How the ACA Affects Your RXs

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On Four Large Groups of Import


To give you a jumpstart about how the Affordable Care Act will impact you and your prescription drug coverage we’ve researched the major impacts on four large groups of people who could see the greatest impact.

Review the info-graphic below to learn about the benefits and requirements of the ACA and share it with your friends and family that still have questions about how the ACA will affect them.





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4 Responses

  1. Back to the future with ACA Catastrophic Coverage Plans?

    Insurers want to change President Barack Obama’s health care law to provide financial assistance for people buying bare-bones coverage. That would entice the healthy and the young, the industry says, holding down premiums.

    So-called catastrophic plans are currently not eligible for the law’s subsidies, and only 2 percent of the 8 million consumers who signed up this year picked one.

    Such subsidies bring down the cost of monthly premiums; of course.

    Dr. Morgan


  2. Increase in Adults Eligible for Coverage Who Had Visited a Marketplace

    A Commonwealth Fund June tracking survey indicates the proportion of adults potentially eligible for health coverage that visited a marketplace increased to 2 out of 5 persons. The historical percentages from the tracking surveys are:

    % of Adults aged 19-64 who visited the marketplace (monthly):

    • Oct. 2013 – 17%
    • Dec. 2013 – 24%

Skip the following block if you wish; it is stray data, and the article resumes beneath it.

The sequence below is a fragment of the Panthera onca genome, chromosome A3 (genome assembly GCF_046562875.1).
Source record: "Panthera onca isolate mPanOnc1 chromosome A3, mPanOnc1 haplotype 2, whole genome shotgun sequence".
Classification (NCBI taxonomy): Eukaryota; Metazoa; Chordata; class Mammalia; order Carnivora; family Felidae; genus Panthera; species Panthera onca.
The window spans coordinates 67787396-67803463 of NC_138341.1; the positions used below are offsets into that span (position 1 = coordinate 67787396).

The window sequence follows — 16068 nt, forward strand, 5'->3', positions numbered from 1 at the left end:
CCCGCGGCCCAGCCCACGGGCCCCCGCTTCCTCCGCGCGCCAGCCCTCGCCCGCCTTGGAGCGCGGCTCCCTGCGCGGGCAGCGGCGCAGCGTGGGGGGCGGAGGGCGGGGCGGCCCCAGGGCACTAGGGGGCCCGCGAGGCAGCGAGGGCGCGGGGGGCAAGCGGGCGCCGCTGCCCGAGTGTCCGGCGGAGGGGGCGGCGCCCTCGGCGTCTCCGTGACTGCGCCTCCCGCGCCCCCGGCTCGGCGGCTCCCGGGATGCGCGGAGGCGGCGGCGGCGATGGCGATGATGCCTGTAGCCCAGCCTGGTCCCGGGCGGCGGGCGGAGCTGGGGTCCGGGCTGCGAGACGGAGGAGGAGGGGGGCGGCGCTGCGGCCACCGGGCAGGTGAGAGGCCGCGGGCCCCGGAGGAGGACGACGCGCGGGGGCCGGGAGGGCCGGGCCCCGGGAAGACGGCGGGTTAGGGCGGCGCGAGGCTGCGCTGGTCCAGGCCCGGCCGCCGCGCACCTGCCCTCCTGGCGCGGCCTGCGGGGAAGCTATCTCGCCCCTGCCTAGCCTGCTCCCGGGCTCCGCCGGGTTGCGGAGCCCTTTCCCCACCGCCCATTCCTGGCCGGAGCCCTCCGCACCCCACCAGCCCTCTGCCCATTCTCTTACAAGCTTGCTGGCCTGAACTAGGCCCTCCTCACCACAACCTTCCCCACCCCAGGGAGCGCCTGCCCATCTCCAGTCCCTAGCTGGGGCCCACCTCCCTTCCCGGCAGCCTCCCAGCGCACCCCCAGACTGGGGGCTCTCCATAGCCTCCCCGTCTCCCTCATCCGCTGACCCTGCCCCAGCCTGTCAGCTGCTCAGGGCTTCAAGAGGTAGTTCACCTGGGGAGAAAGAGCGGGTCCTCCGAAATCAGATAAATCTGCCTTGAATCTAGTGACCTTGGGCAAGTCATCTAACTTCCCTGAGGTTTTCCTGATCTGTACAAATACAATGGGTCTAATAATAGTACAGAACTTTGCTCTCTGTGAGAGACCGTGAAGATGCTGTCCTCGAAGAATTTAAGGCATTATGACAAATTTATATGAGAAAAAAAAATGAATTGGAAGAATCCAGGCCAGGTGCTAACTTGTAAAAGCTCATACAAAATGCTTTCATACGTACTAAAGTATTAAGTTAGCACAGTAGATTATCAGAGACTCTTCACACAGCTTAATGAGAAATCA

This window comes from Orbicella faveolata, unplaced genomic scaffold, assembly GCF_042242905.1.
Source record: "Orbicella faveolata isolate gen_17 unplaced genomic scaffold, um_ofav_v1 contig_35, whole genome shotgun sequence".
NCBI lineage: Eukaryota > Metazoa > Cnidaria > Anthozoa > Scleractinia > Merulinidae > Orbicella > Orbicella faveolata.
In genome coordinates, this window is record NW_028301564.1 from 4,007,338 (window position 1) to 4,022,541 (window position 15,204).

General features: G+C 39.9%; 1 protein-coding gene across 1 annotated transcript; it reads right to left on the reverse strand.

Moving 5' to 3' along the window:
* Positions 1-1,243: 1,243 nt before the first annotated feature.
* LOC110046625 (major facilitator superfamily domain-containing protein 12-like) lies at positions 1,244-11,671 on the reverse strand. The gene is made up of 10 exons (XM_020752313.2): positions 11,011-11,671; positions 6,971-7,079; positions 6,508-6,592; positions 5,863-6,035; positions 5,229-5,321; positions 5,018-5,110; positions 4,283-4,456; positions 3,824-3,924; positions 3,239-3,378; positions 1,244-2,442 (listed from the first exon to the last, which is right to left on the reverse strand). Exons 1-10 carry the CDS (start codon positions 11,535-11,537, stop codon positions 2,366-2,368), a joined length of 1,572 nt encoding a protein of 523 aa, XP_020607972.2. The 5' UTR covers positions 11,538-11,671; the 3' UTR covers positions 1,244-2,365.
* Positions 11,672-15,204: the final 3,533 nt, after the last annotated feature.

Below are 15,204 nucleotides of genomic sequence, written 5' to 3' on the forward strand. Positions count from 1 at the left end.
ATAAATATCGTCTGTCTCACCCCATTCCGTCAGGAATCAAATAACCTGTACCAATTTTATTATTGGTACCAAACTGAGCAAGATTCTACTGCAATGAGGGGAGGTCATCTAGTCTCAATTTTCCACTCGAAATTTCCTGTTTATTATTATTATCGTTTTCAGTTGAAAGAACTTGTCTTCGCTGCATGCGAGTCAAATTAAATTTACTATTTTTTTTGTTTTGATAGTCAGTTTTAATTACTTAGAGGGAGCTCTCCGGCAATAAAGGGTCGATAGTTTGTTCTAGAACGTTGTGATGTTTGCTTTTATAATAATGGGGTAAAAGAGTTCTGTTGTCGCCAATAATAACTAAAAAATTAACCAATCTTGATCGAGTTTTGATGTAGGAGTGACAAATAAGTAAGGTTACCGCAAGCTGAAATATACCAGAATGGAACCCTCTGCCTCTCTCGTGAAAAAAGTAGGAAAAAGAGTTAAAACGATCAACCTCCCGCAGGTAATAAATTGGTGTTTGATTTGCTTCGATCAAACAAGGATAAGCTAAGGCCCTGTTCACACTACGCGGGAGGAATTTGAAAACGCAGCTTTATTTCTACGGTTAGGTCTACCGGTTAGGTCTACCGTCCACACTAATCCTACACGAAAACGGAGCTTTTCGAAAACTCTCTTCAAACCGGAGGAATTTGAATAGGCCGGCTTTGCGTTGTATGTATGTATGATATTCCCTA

• April-June 2014 – 43%

    Source: The Commonwealth Fund


  3. Challenge could wipe out health coverage for millions

    Two U.S. Circuit Courts diverged on interpretation of the Affordable Care Act’s main insurance expansion policy. The Supreme Court may have to decide the fate of tax credit subsidies.

    Here’s what this means to medical practices and their patients.



  4. King v. Burwell (and Adler v. Bagley)

    When the Supreme Court granted King v. Burwell status, Nicholas Bagley accepted an invitation from the Federalist Society to debate the merits of the case with Jonathan Adler, one of the architects of the litigation.

    He thought it was worth explaining to a skeptical audience that, on the best reading of the ACA, tax credits are available in states that declined to establish their own exchanges.

    A video from that debate has now been posted:

    If nothing else, the debate offers a preview of the arguments that we’re likely to see on March 4 2015, when the case will be argued at the Supreme Court.

    Incidental Economist
    via Hope R. Hetico RN MHA


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